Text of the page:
Vanessa (Beverly O'Regan Thiele) and Erika (Alice-Anne M. Light) do a good job building anticipation in early scenes as Vanessa waits for her lover to return after 20 years away. Light is especially gentle of voice and easy to listen to, never approaching harsh or shrill tones in her solos. Richard Zuch as the Doctor, a family friend, provides a welcome visit to the bass clef and charms the audience with a little dance number early in the production.
Act II provides a bit more passion and pacing for all involved and even provides a duet (there are no ensemble numbers in "Vanessa," and it seems the number of pieces with combined voices can be counted on one or two fingers). Big or memorable numbers are not part of the mix in "Vanessa."
Andrew Bidlack as Anatol is perfectly smarmy as he burns his two-ended candle. Bidlack provided a conniving edge to his character, and his voice was strong and as memorable as "Vanessa" could provide.
All involved with the well-known Rodgers and Hammerstein musical seem to be having fun and present it with ease. As Curly McLain, Wes Mason sings effortlessly and with a comfortable richness. His duet — "People Will Say We're in Love" — with Laurey Williams (Leah Edwards) is an excellent performance by both. Will Parker (played by Bray Wilkins) gets to ham it up a bit and provides the perfect introduction into the first big dance number as the second scene opens.
As traveling peddler Ali Hakim, Stefan Espinosa maintains his reputation as a scene-stealer. Espinosa leads an ensemble of men's voices expertly as the group moans about being hen-pecked husbands unable to muster up a revolution.
As Jud Fry, the dark cloud on the horizon of this little corner of the Oklahoma territory, the durable Kevin Nakatani has the brooding look and uncertain presence down perfectly.
Conductor Karen Keltner gives a light, airy touch to the familiar score all night, bouncy but not overbearing. A perfect example is her lead into a dream and dance sequence with a sextet of characters on stage. The dream sequence, presented as part of Laurey's elixir-induced haze, then goes on for an extended time — perhaps 10 minutes — and is expertly choreographed.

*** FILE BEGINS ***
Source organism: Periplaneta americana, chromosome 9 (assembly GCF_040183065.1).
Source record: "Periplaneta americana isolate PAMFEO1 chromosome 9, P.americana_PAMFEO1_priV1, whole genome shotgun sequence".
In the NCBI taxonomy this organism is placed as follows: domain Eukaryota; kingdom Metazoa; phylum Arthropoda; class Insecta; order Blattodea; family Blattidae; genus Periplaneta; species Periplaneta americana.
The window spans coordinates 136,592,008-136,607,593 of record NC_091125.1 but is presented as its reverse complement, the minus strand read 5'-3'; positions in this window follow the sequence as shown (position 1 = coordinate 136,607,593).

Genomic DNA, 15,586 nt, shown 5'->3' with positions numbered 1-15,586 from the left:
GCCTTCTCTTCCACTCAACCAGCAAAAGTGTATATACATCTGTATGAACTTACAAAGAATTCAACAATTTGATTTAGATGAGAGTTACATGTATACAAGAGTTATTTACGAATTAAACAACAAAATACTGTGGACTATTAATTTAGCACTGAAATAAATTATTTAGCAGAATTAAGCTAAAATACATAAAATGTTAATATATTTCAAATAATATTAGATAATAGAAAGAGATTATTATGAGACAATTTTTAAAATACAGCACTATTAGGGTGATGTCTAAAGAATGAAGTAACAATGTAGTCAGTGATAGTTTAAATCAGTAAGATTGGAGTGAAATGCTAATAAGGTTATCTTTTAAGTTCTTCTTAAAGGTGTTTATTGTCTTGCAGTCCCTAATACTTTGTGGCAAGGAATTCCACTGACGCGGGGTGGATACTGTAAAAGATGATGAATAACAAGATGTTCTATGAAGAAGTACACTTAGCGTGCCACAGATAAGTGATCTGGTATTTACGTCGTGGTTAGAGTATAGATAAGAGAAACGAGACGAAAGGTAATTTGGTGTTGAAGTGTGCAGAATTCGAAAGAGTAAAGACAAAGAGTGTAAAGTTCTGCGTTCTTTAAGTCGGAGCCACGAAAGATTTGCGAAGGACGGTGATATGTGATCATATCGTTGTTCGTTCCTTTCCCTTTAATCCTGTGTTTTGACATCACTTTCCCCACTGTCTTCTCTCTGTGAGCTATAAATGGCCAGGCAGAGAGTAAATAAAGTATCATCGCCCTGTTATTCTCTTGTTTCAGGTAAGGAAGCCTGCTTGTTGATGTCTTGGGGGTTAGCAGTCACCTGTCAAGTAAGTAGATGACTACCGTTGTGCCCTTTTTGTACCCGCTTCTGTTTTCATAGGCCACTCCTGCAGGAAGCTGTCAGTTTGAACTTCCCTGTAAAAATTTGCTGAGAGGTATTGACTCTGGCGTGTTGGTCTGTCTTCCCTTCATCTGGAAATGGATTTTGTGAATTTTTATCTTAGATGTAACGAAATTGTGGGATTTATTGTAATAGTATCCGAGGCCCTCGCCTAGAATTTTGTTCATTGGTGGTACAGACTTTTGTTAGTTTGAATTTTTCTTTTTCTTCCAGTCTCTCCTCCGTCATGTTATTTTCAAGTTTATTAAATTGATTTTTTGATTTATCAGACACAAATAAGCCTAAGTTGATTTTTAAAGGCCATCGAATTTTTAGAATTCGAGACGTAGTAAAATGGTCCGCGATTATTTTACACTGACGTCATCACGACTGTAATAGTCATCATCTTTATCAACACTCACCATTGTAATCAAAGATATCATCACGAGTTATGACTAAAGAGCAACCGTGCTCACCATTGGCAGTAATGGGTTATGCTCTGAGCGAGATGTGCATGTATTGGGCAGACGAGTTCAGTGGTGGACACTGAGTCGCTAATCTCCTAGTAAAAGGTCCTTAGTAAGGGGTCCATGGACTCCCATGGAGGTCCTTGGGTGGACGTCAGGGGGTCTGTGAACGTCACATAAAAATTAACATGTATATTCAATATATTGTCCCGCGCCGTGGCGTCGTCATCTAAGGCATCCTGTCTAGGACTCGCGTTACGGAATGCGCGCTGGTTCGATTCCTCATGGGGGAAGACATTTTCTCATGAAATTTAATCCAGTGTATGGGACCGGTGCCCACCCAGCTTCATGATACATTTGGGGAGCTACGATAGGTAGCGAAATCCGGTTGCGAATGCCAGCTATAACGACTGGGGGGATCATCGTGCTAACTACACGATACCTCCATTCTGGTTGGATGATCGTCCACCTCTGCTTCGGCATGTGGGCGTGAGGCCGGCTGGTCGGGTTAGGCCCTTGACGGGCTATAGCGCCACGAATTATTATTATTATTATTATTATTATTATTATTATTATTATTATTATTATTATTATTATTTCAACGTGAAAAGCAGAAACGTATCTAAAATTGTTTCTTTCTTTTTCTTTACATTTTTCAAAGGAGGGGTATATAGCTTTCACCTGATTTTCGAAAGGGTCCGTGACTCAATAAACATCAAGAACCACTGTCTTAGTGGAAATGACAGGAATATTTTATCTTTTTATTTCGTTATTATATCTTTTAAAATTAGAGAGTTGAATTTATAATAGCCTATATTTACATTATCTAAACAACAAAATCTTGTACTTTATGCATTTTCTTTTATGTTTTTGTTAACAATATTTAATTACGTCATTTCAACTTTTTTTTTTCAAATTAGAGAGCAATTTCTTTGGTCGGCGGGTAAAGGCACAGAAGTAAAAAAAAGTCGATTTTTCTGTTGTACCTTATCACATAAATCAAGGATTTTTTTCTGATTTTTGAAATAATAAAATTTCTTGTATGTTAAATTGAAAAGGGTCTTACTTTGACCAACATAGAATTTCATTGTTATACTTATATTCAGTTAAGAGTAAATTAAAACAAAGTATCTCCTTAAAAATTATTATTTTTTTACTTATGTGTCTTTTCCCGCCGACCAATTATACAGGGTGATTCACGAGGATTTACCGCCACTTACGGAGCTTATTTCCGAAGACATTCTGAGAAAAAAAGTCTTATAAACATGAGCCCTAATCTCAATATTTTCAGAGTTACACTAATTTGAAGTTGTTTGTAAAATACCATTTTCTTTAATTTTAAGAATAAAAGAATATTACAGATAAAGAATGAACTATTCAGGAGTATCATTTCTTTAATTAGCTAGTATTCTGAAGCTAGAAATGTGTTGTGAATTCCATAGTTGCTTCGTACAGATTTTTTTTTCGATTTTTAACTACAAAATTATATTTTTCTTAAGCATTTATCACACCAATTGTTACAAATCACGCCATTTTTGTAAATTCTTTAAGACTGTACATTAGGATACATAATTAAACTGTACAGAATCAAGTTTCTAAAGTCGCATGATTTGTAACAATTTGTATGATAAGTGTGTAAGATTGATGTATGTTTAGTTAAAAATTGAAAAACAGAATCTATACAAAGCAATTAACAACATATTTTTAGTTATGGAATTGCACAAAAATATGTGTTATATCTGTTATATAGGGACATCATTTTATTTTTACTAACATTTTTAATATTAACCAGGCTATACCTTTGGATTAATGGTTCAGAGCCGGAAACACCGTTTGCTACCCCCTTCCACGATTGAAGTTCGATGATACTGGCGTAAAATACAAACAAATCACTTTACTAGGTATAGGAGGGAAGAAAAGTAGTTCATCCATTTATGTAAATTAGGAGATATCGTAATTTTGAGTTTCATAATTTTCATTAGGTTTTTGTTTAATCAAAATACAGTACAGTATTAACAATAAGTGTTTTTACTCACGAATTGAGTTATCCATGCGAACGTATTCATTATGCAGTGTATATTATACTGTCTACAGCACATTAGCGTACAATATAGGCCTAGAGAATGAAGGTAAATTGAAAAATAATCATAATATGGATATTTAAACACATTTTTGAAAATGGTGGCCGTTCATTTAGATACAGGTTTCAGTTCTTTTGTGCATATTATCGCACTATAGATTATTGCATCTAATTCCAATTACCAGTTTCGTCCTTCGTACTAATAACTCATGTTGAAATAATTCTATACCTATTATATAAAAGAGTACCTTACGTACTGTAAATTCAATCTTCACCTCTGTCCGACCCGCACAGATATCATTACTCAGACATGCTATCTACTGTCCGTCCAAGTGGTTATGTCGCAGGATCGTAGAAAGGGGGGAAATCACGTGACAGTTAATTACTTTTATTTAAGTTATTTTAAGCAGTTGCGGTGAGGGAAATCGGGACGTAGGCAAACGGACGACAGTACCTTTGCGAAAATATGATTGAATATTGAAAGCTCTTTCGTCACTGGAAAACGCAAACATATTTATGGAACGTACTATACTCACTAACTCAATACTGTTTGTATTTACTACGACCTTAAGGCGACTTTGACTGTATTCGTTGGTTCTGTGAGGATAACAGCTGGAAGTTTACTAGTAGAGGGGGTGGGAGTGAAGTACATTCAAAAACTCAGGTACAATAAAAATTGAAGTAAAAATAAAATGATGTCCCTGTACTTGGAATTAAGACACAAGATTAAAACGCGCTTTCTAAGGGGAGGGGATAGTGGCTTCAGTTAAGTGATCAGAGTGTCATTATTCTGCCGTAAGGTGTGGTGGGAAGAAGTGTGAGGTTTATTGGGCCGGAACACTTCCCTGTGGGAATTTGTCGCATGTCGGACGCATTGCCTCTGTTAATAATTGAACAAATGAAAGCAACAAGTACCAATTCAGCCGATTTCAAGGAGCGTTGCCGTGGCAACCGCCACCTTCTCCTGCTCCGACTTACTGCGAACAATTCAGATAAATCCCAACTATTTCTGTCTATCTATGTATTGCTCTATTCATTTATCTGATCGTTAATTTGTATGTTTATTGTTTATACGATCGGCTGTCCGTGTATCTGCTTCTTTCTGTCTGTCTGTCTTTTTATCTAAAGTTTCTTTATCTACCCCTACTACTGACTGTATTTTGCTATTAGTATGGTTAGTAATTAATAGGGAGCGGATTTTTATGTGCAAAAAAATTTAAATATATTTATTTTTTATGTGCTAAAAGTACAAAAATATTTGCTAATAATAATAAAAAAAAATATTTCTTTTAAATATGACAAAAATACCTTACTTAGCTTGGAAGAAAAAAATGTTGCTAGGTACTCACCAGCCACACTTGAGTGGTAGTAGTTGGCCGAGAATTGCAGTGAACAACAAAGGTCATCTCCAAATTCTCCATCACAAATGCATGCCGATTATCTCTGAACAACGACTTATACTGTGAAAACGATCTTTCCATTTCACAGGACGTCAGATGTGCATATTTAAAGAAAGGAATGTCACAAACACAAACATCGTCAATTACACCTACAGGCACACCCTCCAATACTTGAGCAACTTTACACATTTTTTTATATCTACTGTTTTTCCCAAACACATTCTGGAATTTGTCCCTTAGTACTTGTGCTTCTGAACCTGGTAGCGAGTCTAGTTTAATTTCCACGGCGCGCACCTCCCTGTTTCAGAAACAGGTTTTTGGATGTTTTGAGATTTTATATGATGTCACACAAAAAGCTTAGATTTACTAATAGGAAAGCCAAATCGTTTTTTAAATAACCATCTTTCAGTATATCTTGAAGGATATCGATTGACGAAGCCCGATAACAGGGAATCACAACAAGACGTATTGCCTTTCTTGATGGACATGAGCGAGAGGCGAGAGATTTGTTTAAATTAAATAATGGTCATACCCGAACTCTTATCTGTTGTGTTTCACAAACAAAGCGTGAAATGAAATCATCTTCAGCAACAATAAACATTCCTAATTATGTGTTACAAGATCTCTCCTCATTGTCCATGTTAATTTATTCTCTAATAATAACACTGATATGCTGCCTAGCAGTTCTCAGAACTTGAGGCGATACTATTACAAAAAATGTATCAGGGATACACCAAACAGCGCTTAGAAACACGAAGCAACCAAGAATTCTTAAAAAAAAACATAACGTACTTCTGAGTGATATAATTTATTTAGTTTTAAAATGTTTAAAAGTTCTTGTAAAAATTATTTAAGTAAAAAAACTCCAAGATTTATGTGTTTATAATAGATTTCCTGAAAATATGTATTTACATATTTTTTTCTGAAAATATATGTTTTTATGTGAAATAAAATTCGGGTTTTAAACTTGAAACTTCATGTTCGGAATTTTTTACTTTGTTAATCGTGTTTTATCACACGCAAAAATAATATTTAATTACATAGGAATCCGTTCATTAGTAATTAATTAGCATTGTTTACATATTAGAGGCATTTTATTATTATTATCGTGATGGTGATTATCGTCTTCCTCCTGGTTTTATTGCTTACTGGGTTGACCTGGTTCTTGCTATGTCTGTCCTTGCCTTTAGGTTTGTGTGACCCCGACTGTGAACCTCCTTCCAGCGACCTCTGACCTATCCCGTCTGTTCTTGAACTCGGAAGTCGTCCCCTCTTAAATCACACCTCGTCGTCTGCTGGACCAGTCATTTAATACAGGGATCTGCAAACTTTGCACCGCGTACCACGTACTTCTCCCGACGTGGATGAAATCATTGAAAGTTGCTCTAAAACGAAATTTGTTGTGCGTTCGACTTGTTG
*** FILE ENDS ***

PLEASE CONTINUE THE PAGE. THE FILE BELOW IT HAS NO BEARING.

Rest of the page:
Other highlights included a rousing ensemble number to open the second act ("The Farmer and the Cowman"), and Espinosa again gets an opportunity to play up his several talents, including facial expressions and dancing. The finale is also a rousing ensemble number and was just what everyone in the audience wanted — a real boot-tapper.
"The Student Prince"
On opening night of the well-known operetta "The Student Prince," patrons were likely struck by two obvious things early on: First, there was a masterfully painted, almost 3-D set that was a delightful backdrop; second, it was easy to note that Andrew Bidlack (appearing as the lead, Prince Karl Franz) has the remarkable ability to complement every actor with whom he sings. All of Bidlack's duets and chorus numbers are strong because he leads them and lifts others. And all the ensembles in "The Student Prince," with or without Bidlack, are finely tuned. Costuming is noteworthy, with Kathie (Emma-Grace Dunbar) standing out in her especially highlighted dresses.
Led by conductor Barbara Day Turner, the score has a fluid, waltzlike quality that suits Turner's flowing style perfectly. While the dilemmas presented by "The Student Prince" are not always easy on the heart, the always-present score by Sigmund Romberg is very easy to listen to.
For those attending all the UFOMT productions, "The Student Prince" becomes a bit of a study in contrasts and strong character acting. Nakatani, for example, so depressing in "Oklahoma!," is a comic relief in "The Student Prince," along with sidekick Duchess Vanessa Schukis. Bidlack also here takes on the role of hero after his character showed less-than-admirable qualities in "Vanessa."
As it is supposed to, "The Student Prince" holds audiences to the final moment as all want to see resolutions to the dilemmas the plot presents.
Three of the four offerings of the Utah Festival Opera & Musical Theatre's 2014 season comprise an enjoyable lesson in the evolution of Broadway shows in the 20th Century.
"The Student Prince," which opened July 11, is a prime example of an operetta, a late 19th century theatrical style that blurred the lines between opera and popular music of that era. While these musical hybrids continued to be popular in America in the early 20th century, they were largely eclipsed by song-and-dance revues with little dramatic content by the 1930s.